The Risks of Telecommuting
Without thorough security considerations, remote workers can open holes in business computer networks.
Letting employees work at home and in coffee shops, trains, or anywhere else with Internet access cuts costs and increases productivity, but it also poses significant security risks. Many computer security experts say companies don’t do nearly enough to reduce the chance that an employee will lose data or intellectual property while outside the office.
Many organizations protect their networks with firewalls that restrict access to particular resources, a step akin to putting a lock on a door. Many also have virtual private networks (VPNs) that encrypt data traveling from the corporate networks to remote employees. But just how effective this is depends on how access to the VPN is granted; given that basic passwords can be guessed or “phished” out of employees, it’s safer to add an additional step.
For some organizations, that step involves hardware tokens—small devices that generate one-time passwords every so often—or software equivalents. (Recent hacking attacks on token provider RSA, which led to a follow-up hack on Lockheed Martin, do not appear to have permanently undermined the underlying cryptographic technology used in RSA’s tokens.) When used correctly, VPNs with strong authentication procedures are difficult to hack, even over public Wi-Fi networks where eavesdroppers otherwise sniff out traffic easily.
But securing data requires more than setting up firewalls and VPNs. Although “social engineering” attacks, in which a victim is tricked or forced into giving up passwords or other sensitive information, are not unique to telecommuters, the scams can be harder to pull off in the face of the organizational security an office offers, says Steven Chan, a research fellow and chief software architect with MIT’s engineering systems division. To approach an employee who handles sensitive information, “you can pretend that you’re a bike courier or FedEx guy, but you still have to get past the security guard, receptionist, and so on,” Chan says. People who work alone are more vulnerable.
Chan adds that many employees who work from home probably don’t have network security as good as what’s in their office. “If I know that your home office is that extension off the house or that your den is on the first floor, all I have to do is to steal your laptop or get past your [Wi-Fi security],” Chan says. “Perhaps your Verizon router is still set to the default password. Overall, I know exactly where your critical files are, and if I’m [really good at what I do], the target is toast.”
Remote workers are also vulnerable to the loss or theft of devices carrying their organizations’ data. In 2006, an employee of the U.S. Department of Veterans Affairs lost a laptop and hard drive that had sensitive, unencrypted information on more than 26 million veterans and their families.
To prevent such losses, experts recommend, at a minimum, encrypting the most sensitive materials on a teleworker’s hard drive. For thorough security, the entire hard drive should be encrypted and should be accessible only through strong passwords—Microsoft recommends passwords of at least 14 characters, some of which are letters, numbers, and symbols. Furthermore, tracking software can be used to locate a lost laptop, phone, or tablet and remotely wipe it clean of data.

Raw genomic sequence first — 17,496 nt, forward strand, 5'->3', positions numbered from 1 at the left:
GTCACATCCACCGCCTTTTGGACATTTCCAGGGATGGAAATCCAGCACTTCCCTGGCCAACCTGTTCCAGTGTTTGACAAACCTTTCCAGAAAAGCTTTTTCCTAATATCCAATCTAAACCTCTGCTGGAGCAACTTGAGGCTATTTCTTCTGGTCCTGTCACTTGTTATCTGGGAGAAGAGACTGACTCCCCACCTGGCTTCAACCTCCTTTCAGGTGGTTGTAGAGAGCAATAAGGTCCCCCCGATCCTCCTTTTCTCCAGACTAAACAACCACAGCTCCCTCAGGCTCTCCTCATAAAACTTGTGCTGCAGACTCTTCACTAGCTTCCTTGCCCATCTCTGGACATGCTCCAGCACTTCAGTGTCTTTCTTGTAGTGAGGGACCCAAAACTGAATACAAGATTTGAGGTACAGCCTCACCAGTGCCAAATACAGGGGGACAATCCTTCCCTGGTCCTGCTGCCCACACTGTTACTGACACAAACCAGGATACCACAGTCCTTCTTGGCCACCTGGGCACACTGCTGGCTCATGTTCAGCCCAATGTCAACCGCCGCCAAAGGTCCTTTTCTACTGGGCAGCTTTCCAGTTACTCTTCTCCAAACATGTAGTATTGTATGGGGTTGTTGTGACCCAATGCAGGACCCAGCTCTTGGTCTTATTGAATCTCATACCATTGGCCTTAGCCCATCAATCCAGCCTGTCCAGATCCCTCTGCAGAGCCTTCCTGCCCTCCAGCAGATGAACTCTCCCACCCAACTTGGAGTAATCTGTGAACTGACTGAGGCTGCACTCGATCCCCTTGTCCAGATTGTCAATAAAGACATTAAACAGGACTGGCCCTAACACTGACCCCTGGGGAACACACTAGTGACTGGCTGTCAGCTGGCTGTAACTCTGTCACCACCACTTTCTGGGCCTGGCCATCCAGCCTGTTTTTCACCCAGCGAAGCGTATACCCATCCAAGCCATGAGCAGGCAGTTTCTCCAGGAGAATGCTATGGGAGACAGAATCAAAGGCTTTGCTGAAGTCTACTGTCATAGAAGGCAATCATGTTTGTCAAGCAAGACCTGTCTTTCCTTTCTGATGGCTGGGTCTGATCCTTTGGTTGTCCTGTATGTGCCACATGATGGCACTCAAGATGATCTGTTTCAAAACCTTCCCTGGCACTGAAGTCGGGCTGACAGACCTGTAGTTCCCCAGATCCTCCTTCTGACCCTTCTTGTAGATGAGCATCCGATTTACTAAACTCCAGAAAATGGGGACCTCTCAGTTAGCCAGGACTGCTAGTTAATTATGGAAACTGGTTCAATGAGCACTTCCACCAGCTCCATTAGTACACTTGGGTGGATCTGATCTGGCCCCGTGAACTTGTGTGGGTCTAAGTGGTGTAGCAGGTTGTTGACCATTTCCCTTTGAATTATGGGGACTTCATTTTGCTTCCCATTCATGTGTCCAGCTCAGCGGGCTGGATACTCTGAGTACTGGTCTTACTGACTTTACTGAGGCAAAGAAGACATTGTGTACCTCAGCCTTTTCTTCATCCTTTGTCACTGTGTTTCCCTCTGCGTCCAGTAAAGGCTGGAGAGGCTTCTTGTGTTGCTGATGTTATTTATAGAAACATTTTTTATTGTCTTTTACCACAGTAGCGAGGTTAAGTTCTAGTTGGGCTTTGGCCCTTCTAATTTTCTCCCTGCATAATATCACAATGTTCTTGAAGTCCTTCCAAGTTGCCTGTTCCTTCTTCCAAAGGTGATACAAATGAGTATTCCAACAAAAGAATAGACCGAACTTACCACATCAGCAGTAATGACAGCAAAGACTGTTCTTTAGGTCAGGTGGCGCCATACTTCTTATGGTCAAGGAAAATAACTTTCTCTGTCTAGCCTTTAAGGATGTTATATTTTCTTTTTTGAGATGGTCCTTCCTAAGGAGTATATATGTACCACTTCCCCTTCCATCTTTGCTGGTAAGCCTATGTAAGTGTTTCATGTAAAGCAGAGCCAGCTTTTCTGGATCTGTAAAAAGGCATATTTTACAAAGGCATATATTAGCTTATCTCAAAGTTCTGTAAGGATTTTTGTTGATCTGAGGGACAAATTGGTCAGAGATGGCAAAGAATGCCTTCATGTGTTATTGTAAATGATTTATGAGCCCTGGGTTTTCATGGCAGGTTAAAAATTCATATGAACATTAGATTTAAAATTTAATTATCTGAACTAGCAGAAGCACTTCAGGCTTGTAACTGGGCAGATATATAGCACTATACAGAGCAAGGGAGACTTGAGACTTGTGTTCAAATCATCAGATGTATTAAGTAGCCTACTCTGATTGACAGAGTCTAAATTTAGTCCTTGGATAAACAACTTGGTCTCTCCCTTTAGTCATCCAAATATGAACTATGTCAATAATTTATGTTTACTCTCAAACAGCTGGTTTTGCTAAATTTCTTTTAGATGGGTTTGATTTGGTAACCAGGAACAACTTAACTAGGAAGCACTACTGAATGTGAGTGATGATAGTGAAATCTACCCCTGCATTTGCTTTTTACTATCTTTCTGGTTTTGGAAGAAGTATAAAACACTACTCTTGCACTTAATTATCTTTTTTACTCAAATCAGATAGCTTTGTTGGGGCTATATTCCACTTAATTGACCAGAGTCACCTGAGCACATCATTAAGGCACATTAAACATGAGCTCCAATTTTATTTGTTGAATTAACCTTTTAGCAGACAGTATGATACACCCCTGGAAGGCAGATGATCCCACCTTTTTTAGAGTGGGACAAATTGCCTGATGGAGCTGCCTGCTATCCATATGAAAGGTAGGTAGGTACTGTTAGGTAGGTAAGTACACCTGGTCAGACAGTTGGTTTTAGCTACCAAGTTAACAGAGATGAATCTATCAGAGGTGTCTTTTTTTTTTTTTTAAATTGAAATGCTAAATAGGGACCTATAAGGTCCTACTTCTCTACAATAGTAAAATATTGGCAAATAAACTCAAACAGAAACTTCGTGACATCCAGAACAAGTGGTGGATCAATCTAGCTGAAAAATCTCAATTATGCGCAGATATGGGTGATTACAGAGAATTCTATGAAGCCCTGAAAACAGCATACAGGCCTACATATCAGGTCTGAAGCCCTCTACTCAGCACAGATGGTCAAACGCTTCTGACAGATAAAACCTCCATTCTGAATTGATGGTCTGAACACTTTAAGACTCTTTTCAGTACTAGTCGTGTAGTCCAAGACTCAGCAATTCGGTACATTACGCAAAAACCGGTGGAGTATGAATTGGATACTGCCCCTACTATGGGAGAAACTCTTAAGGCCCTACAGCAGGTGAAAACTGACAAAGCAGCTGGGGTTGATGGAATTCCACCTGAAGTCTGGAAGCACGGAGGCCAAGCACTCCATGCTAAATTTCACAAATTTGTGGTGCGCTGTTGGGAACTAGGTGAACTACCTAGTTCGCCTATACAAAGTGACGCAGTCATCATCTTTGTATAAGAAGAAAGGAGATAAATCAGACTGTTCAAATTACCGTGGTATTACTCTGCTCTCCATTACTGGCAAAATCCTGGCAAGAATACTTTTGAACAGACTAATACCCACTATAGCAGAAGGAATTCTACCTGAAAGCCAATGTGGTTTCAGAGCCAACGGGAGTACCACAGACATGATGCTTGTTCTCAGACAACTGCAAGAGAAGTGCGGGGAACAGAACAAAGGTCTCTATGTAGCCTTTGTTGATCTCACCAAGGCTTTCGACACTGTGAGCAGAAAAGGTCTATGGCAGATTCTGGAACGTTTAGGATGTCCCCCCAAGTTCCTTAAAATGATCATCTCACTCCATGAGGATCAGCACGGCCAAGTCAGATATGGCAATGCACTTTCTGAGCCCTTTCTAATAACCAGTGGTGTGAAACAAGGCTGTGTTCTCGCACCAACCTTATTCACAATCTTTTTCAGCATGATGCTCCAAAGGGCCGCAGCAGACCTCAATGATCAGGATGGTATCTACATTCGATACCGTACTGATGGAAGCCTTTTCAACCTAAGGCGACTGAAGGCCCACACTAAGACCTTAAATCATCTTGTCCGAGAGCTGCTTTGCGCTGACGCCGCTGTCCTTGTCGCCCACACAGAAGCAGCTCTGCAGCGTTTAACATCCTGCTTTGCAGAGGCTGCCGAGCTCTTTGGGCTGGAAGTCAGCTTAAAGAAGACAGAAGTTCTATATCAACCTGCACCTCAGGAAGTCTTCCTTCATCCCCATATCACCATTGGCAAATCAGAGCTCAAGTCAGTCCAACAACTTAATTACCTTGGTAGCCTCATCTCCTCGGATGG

Chan also suggests credentialing, which means employees should get access only to the information they require for their work. The permissions should be rethought regularly and not just set in place when employees are first hired. Such a framework can also help an organization keep track of when its most important data has been accessed—making it less likely to escape notice, for instance, that any single worker was regularly leaving the building with personal details on 26 million veterans.
Another potential source of problems is that telecommuting employees use a variety of mobile devices for their work. Today, many devices have been thrust upon organizations by the employees, rather than the other way around, notes Rich Campagna, who oversees security products for Juniper Networks. One way to prevent this from compromising security is to have servers in a network identify and authenticate all devices attempting to gain access. In a step known as device fingerprinting, the network can try to distinguish a legitimate remote employee from a rogue hacker by looking at the IP address, device serial numbers, and other settings on the user’s computer. If an unfamiliar device attempts to access the network—even with the correct passwords and IDs—either entry is denied or the request is evaluated after further authentication (by a phone call to the user, for instance).
Such automatic procedures are better than expecting employees to make wise security choices themselves, Campagna says: “There’s a good chance it won’t happen if the end user has to make a conscious decision about it.”
Keep up with the latest in detecting computer hackers at EmTech MIT.
Discover where tech, business, and culture converge.
September 17-19, 2019
MIT Media Lab